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cipal Sins of the present Age, is spread to a Degree that none of the former ever knew, and daily brings forth Fruits that

many

fucceeding ones may have Cause to lament.

But suppofing Wealth be neither spent in this, nor any of the gross Vices mentioned before ; yet if it be employed in ministring to a Course of more decent and refined Luxury, or in supporting such a Pomp of Life as nourishes Vanity and Pride, or in filling so much Time with unprofitable Entertainment, that little Room is left in the Mind for Objects of Importance: these Things also the Rich and Great must be charged to amend. For though their Condition will permit Plenty and Elegance, Diversions and Amusements, perhaps Dignity and Grandeur ; yet it will not permit their living to these Things, their being quite taken up with them, and lost in them. . For not only the Transition is too easy from several innocent Pleasures to forbidden ones, and Expensiveness in any way breeds powerful Temptations, both to omit right and to do wrong Things; but supposing these Dangers avoided, yet a Life devoted wholly or chiefly to the Gratifications of Sense, the Enjoyment of Greatness, or Indulgence of Trifles, is not Vol. III.

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the Life of a rational Agent; less still of a moral and religious one ; but least of all of a miferable Sinner, who has so very much to account for, and that so very soon.

soon. And what our Account will end in, if we make it our great Business here to delight ourselves, without looking further, St. Paul hath given us a strong Intimation, when he faith, they that live in Pleasure are dead whilst they live" Our Saviour too hath forewarned us at large to the fame Purpose, in that awful Parable of the rich Man, who, being neither charged with Injustice nor Debauchery, but only described as clothing himself in Purple and fine Linnen, faring sumptuously every Day, and receiving these as his good Things, on which he placed his Heart; did notwithstanding after Death lift up his Eyes in Torment, and petitioned in vain for a Mitigation of his Sentenceo: an undeniably just one upon all those who trust in uncertain Riches, or any Thing they can procure with them, instead of the living God, who giveth us all Things richly to enjoy. But this Part of the Text must be referved for the Subject of another Discourse. I would only observe further at present, that our blessed Lord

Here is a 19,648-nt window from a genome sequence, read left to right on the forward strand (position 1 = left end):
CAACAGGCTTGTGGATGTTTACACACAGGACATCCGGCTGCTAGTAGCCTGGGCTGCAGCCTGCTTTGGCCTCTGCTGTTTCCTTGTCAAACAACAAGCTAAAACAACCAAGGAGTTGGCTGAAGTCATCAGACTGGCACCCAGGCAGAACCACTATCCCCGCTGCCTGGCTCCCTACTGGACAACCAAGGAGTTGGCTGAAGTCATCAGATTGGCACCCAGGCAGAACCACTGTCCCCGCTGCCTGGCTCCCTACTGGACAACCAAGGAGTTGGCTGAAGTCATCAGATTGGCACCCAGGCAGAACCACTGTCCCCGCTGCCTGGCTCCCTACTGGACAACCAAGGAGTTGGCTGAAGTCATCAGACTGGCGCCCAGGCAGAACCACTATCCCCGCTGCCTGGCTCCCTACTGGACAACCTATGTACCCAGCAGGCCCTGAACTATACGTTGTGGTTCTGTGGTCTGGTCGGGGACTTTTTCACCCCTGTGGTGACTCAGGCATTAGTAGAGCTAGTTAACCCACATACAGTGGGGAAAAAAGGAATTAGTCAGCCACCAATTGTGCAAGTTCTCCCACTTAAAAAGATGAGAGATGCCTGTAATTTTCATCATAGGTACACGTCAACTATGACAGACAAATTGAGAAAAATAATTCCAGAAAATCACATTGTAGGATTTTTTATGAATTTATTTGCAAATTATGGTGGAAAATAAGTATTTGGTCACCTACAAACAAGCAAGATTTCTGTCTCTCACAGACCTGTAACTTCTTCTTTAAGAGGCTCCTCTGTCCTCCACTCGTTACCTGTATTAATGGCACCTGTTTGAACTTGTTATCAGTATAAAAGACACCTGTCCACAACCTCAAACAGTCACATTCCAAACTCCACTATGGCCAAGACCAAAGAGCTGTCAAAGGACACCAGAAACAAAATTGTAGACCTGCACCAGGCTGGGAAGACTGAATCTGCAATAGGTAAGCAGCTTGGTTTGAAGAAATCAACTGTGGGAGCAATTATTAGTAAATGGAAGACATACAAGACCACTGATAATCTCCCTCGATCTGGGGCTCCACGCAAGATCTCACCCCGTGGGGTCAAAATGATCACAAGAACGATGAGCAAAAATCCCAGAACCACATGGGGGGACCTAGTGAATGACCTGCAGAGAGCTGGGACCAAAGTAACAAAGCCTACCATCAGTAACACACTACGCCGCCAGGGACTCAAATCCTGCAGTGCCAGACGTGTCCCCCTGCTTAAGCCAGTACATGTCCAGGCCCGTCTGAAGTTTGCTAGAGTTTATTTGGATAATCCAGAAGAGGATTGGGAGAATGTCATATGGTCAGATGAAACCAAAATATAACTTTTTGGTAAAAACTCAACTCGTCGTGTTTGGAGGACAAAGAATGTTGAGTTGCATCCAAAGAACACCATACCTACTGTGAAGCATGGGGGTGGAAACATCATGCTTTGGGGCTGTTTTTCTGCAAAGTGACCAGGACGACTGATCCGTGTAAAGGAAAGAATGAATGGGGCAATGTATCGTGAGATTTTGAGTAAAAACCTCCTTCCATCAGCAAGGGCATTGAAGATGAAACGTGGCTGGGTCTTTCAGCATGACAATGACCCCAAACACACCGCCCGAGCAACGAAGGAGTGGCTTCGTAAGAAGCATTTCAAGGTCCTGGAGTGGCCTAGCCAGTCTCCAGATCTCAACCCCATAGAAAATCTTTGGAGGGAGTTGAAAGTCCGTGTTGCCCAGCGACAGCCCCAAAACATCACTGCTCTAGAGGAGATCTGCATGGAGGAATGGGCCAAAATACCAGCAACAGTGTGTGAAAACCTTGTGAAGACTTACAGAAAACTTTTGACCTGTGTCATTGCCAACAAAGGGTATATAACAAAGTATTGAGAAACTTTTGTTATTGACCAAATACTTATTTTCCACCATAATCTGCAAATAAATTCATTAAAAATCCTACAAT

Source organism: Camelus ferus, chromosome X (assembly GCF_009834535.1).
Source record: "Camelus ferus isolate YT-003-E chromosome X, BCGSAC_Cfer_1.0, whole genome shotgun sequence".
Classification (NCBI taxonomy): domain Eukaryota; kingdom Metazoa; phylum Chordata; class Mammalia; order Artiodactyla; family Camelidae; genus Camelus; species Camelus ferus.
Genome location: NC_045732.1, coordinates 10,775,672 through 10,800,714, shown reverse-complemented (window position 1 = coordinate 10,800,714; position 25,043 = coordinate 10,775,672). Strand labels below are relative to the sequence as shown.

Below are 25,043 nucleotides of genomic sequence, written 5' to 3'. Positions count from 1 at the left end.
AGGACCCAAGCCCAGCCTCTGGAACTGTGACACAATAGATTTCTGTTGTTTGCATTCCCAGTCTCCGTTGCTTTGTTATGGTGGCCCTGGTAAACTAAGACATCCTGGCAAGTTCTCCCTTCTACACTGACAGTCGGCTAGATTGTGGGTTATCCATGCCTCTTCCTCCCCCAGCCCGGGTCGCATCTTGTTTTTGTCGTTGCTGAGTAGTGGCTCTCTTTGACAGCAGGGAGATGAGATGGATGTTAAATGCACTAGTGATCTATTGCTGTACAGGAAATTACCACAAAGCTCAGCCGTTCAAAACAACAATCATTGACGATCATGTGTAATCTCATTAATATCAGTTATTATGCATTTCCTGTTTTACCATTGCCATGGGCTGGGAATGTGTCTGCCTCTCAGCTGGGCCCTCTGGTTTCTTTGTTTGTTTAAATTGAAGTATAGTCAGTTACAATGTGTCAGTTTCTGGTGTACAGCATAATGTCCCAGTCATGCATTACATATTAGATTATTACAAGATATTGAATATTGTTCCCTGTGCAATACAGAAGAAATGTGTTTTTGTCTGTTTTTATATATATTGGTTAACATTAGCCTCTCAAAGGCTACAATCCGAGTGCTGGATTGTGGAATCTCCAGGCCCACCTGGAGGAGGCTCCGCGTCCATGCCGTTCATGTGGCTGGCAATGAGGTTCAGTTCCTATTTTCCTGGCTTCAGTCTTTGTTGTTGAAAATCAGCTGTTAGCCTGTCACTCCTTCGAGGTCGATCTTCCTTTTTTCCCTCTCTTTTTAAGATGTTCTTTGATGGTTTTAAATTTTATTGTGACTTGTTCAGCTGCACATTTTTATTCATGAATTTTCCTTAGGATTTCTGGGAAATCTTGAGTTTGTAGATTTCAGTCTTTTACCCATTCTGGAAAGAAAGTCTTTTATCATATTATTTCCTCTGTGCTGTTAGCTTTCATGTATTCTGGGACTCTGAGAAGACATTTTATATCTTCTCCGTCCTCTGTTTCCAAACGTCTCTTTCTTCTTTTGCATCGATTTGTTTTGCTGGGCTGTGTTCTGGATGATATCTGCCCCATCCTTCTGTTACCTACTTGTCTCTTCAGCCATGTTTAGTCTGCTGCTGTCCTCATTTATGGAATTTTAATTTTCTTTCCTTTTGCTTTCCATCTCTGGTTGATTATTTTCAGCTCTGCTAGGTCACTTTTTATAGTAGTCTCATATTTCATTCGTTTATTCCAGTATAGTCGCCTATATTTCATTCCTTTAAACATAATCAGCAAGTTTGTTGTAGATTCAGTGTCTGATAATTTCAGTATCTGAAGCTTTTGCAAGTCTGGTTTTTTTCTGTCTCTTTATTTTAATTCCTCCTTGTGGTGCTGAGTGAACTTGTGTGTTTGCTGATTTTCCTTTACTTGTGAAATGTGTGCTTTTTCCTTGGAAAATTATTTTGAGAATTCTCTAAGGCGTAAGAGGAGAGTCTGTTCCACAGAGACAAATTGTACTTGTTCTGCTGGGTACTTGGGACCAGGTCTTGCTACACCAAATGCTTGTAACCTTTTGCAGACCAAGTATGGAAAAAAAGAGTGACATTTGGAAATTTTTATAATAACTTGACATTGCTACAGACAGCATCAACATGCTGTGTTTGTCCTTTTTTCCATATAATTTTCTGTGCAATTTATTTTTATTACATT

Luke xvi. 19–31. 3

háth

I Tim. v. 6.

hath cautioned us no less against the Cares than the Pleasures of this Life; and that his Reason to avoid overcharging our Hearts with either, is the most forcible that can be ; left that Day come upon you unawares”. Riches and Greatness no one thinks can secure him from Death ; but they can make many forget it as absolutely as if they did think fo; and please themselves with the Imagination, that they have much Good laid up for many Years, till, when they apprehend it least, their Soul is required of them? Therefore we should often call to Mind the Psalmist's Admonition: They that trust in their Wealth, and boat themselves in the Multitude of their Riches, none of them can redeem his Brother, nor give God a Ransom for himself, that he should live for ever, and not see Corruption : when he dieth, be skall carry nothing away ; his Glory shall not defcend after him. Man that is in Honour, and understandeth not, is like the Beasts that perish" : like them in this World; but will wish in vain to be like them in the next, when all that have lived unmindful of God, the Kings of the Earth, (as St. John foretells) and the Great and the Rich and the Mighty Mall hide themselves in the p Luke xxi. 34.

. Luke xii. 19, 20. 6, 7, 9, 17, 20.

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Dens,

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I Pr. xlix.

Dens, and in the Rocks of the Mountains; and fall say to the Mountåins and the Rocks, Fall on us, and hide us from the Face of him that htteth on the Throne, and

from the Face of the Lamb: for the great Day of his Wrath is come, and who shall be able to stand* ?

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s Rev. vi. 15, 16, 17.

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SE R

S E R M ON

IX.

I TI M. vi. 17, 18.

Charge them that are rich in this World, that

they be not high-minded, nor trust in uncertain Riches, but in the living God, who giveth us cll Things richly to enjoy: that they do good, that they be rich in good Works, ready to distribute, willing to communicate.

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Have already, in two Discourses on these

Words, explained and enforced the two Cautions, which St. Paul requires that the Ministers of God's Word shall give to Persons of Wealth and Rank, against the Sins, to which they are peculiarly liable. And now I proceed to the Duties, of which he enjoins they shall be peculiarly reminded. I. The first is, to trust in the living God,

who giveth us all Things richly to enjoy. After warning them against placing their Happiness in the Pre-eminences, the Pof

feffions

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